Technology in the VUCA era has become a necessity now in the workplace. While holding the powerful potential to increase efficiency, there is also significant concern that technologies can reproduce and even exacerbate group-based inequalities. The use of technologies in the company had already deployed for corporate screening, hiring, and performance evaluation processes that have to be built on data. This also fair to socio-demographic groups as the aggregate and that is relevant as a predictive of success or failure of the use of and what the particular role being evaluated, and also equipped with a set of relevant test new technologies for disparate impacts on workers before they go in the field. This also helps organizational leaders sharpen their understanding of what does or what does not work in our current system.


The ways we think about and perceive others can also hamper progress. Behind this principle is an assumption the most business leaders spend much of their time dealing with a wide range of important business symptoms. The symptoms can vary. It might be that sales are off, or that profitability is getting down, or perhaps the product quality is bad. The risks of ignoring diversity and inclusivity are the organization’s inability to connect with its stakeholders, to listen to the employee’s voices, and to reach the heart of the clients and customers. The action to change requires virtually zero dollars but the fact that we’re still facing the inclusivity problem today should represent the invisible difficulties when it comes to change. Whatever the symptom is, there is always a human or organizational solution at its core. They present a subtle, yet important, factor that can contribute to biased decision-making: group size. When individuals belong to groups that are seriously underrepresented in the context of the organization, they may be subjected to stereotype-based evaluations. Companies need not focused on the small numbers problem. Besides, Companies can also shift how assessments are run to counteract the impact of bias. One of the strategies is using simultaneous evaluation processes, rather than evaluating individuals one by one. When possible, for example, instead of hiring for a sales associate position three times in a year into one time. This type of architecture for decision-making has been linked to less bias and also effective.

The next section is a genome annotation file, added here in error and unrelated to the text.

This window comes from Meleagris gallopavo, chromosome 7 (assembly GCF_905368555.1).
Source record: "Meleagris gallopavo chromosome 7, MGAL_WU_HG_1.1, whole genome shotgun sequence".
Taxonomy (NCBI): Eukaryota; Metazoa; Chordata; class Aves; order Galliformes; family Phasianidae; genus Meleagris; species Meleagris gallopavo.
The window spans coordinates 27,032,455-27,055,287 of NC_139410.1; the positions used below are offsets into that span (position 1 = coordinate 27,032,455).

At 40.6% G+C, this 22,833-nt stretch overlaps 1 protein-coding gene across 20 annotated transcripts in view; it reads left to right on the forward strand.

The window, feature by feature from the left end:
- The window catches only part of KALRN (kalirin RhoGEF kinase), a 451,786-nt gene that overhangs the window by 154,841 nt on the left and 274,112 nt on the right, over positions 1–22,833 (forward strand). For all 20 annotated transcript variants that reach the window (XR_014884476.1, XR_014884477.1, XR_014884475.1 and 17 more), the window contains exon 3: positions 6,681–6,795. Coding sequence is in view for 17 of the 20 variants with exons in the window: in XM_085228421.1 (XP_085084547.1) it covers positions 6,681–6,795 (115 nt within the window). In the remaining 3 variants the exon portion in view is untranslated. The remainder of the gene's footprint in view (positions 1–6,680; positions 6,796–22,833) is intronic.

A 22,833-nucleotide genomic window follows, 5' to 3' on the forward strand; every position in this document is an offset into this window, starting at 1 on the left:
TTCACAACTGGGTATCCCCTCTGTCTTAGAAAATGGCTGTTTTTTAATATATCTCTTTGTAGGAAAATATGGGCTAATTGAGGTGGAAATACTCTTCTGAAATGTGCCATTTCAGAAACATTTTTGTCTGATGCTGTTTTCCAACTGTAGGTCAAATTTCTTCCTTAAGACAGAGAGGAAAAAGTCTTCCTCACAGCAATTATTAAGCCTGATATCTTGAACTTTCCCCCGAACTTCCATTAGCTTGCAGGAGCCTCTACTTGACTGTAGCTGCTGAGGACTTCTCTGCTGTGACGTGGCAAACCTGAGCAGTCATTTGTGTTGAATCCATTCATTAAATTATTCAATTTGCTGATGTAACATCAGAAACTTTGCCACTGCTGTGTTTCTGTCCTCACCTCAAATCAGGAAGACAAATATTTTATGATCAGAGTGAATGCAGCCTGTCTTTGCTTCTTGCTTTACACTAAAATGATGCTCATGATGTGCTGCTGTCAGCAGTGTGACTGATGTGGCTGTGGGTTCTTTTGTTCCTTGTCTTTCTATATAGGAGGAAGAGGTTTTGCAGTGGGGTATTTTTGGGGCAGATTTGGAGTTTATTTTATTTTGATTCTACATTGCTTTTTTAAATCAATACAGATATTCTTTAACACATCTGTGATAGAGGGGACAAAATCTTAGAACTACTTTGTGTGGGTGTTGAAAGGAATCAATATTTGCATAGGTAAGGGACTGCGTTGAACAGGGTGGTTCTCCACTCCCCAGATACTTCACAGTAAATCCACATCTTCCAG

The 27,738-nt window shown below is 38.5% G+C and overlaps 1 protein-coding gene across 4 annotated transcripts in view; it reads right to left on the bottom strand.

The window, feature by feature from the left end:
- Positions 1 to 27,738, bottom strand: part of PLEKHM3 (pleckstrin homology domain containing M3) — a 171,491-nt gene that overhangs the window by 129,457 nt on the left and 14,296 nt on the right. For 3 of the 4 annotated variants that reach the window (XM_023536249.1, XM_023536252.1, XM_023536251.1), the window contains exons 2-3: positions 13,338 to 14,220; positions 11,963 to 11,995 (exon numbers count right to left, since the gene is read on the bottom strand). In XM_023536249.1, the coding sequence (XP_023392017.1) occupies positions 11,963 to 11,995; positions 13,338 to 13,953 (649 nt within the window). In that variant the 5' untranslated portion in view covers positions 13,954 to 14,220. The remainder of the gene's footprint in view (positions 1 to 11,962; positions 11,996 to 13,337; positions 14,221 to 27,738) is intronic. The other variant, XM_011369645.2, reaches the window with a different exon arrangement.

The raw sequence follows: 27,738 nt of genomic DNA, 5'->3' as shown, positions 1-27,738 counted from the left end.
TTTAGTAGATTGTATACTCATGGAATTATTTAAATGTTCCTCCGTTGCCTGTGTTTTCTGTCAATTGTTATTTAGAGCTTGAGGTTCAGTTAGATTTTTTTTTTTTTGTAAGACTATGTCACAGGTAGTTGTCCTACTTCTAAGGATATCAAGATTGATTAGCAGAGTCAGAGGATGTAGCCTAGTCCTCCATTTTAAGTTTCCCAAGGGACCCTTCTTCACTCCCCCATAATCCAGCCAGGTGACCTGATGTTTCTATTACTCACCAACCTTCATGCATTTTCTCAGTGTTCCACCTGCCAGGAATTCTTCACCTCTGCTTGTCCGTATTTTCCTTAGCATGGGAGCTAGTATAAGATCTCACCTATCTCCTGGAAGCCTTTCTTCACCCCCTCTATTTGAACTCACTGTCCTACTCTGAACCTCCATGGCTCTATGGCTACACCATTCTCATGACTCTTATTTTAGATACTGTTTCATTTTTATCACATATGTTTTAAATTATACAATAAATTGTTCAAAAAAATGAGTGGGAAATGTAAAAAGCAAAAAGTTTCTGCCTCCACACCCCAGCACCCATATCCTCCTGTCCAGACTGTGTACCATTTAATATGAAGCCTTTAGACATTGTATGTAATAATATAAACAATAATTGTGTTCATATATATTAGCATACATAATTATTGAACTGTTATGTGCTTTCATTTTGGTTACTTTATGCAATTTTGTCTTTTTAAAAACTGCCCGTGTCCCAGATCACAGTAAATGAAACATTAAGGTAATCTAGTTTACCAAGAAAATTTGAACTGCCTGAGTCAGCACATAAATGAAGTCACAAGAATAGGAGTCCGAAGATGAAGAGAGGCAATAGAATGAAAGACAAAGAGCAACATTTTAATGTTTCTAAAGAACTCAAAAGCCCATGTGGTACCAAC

Organizations are complex and have different internal logics, cultures, and dynamics. There is no one-size-fits-all policy and graft it on to different organizations. The organizational context does matter. And, it should be accounted that talent will be the resource of scarcity in the future. Finding and retaining future leaders over the next two decades will be one of the greatest challenges that organizational leaders will face. They will find it much more difficult to find who is the best candidate with clearly bring the right competencies (knowledge, skills, and attitudes), better than to find capital and technical resources for the organization. Because talents are vitally needed to fulfill the business strategy. Line management not only need to attract and maintain, but they also have to retain the group of employees who do a good solid job — those who are mediocre but who make the organization function. At this point, the line management role is to ensure that the process must be integrally connected with the business strategy. For when companies are deciding how to increase diversity, equity, and inclusion should account for the context of the cycle of change, especially the particular role of change agents: get line management and other leaders involved from the start. Involving line management in the design process can make the implementation smoother, making interventions more sustainable and long-lasting relations. It is about managing the organization’s needs for value creation.


As the common goals of diversity, equity, and inclusion become even more challenging widespread, companies have the daunting task of figuring out what works. It is an integral component. Diversity is a complex debate, others believe it is more of a mindset or a way of approaching human issues, but it is the actual work process. The organization leaders and including all of us should not be trapped in pessimism and skepticism on the amount of impact that we can make. The place is here and the time to make that change is now. Because when everyone is determined to make this fundamental change, the impact should affect billions — not billions in terms of money, but billions in terms of people. From the coronavirus pandemic period we have experienced and hopefully learned the unmistaken value of digital transformation in the organizational communication, information, and operational processing which are reshaping many people’s mindset on how business can be done with today’s technological advancement. Nevertheless, technological advancement alone cannot answer the challenges we’re going to face in the future, cultural advancement is what we desperately need. Let this change in our culture to be ‘NEW’ and the inclusivity it preserves becomes our ‘NORMAL’.